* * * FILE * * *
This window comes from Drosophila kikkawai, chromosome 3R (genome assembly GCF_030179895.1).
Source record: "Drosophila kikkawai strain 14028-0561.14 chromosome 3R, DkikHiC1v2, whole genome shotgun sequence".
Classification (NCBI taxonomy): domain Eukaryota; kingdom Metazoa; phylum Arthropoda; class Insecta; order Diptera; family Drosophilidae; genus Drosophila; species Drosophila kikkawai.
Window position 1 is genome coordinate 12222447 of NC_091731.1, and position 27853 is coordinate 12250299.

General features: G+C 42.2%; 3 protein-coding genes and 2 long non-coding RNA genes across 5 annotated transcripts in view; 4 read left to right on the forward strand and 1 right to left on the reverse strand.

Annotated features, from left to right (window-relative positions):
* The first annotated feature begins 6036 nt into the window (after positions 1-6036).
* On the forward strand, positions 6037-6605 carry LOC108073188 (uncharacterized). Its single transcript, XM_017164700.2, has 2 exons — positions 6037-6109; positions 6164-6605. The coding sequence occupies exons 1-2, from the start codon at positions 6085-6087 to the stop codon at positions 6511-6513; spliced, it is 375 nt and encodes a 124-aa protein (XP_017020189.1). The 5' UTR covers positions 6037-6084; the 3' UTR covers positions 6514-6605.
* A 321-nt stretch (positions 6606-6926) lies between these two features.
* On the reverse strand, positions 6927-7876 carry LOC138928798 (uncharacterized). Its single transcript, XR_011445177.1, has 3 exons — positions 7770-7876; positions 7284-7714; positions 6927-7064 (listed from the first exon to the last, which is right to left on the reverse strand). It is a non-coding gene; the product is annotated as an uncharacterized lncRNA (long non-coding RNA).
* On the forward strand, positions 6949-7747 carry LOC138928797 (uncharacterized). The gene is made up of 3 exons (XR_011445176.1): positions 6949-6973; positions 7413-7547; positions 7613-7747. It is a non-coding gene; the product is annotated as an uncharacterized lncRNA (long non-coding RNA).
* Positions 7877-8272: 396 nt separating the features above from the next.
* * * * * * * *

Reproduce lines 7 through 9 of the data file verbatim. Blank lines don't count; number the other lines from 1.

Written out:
* The first annotated feature begins 6036 nt into the window (after positions 1-6036).
* On the forward strand, positions 6037-6605 carry LOC108073188 (uncharacterized). Its single transcript, XM_017164700.2, has 2 exons — positions 6037-6109; positions 6164-6605. The coding sequence occupies exons 1-2, from the start codon at positions 6085-6087 to the stop codon at positions 6511-6513; spliced, it is 375 nt and encodes a 124-aa protein (XP_017020189.1). The 5' UTR covers positions 6037-6084; the 3' UTR covers positions 6514-6605.
* A 321-nt stretch (positions 6606-6926) lies between these two features.